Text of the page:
Single filing status

If you don’t remarry and can’t meet the requirement to file as a qualifying surviving spouse, you’ll usually have to file your taxes using the single status beginning with the year after the year in which your spouse passes. The exception to this would be if you have a qualifying child or qualifying relative dependent, in which case you would likely file as head of household.

Head of household filing status

The head of household is another filing status some widows or widowers may consider, particularly if they don’t qualify for the qualifying surviving spouse filing status. To qualify for head of household status, you must:


  • Be unmarried or “considered unmarried” on the final day of the tax year
  • Have paid more than half the cost of maintaining a home for the year
  • Have a qualifying child living in the home for more than half the year – barring temporary absences like for school – or have a qualifying relative who lived with you for more than half the year who you can claim as a dependent

A qualifying relative may be any of the following who are not a dependent of any other taxpayer and who you could claim as a dependent on your tax return:


  • Your son, daughter, stepchild, foster child, grandchild, brother, sister, half brother, half sister, niece, nephew, father, mother, grandfather, grandmother, aunt, uncle, stepbrother, stepsister, stepfather, stepmother, son-in-law, daughter-in-law, father-in-law, mother-in-law, brother-in-law or sister-in-law
  • To qualify as a dependent, the qualifying relative’s gross income – not including nontaxable income – must be less than $4,700 during 2023 ($5,050 for 2024) and you must have provided more than one half of their support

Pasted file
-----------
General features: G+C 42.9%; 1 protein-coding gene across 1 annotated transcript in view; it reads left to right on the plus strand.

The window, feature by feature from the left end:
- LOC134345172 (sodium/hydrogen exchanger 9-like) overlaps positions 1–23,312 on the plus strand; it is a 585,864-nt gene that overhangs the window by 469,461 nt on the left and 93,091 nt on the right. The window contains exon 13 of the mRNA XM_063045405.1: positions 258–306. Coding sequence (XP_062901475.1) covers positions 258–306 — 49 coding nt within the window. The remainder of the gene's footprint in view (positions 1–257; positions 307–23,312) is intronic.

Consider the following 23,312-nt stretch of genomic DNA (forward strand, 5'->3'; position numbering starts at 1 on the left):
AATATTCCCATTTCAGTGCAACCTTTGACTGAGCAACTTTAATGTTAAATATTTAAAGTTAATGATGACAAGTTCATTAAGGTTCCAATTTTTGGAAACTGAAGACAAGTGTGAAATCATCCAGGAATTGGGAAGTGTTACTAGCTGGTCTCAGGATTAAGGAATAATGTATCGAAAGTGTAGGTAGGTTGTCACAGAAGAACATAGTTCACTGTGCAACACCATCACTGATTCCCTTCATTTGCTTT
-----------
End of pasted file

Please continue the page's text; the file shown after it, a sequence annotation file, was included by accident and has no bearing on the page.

A special rule applies to a parent dependent: Your parent doesn't necessarily need to live with you for you to file as a head of household; they just need to qualify as your dependent. To qualify for tax year 2023, the parent must have less than $4,700 in gross income ($5,050 for 2024). Nontaxable Social Security and other tax-free income doesn’t apply here, but interest, dividends, pensions and other taxable income does – and you must provide more than half of their support and pay more than half the cost of their main home for the entire year.


For the 2024 taxable year, a head of household status benefits from a higher standard deduction of $21,900,1 which could offer some financial relief for single parents or those supporting dependent relatives.


The death of a spouse can be a devastating event, and although there is no way to lessen the emotional impact, having a comprehensive financial plan in place before tragedy strikes can help to lessen the financial impact. If you’ve experienced the loss of a spouse and have questions about your options, or just want to review your financial plan to make sure it’s up to date, contact an Edelman Financial Engines advisor today. We’re here to help.



1 Internal Revenue Service. (2023, November 9). IRS provides tax inflation adjustments for tax year 2024. Retrieved January 10, 2024, from

2 Internal Revenue Service. (2024, January 2). Publication 501: Dependents, Standard Deduction, and Filing Information. Retrieved February 1, 2024, from

Neither Edelman Financial Engines nor its affiliates offer tax or legal advice. Interested parties are strongly encouraged to seek advice from your qualified tax and/or legal professionals to help determine the best options for your particular circumstances.

Valerie Harman

Director, Tax Advisory and Planning, CPA, CFP®

Being versed in both tax compliance and financial planning is an advantageous intersection from which to assist clients with planning for their financial goals. Since 2011, I have served in tax compliance, with an emphasis on financial planning since 2014. Additionally, I am experienced in assisting privately held businesses with accounting and managerial finance.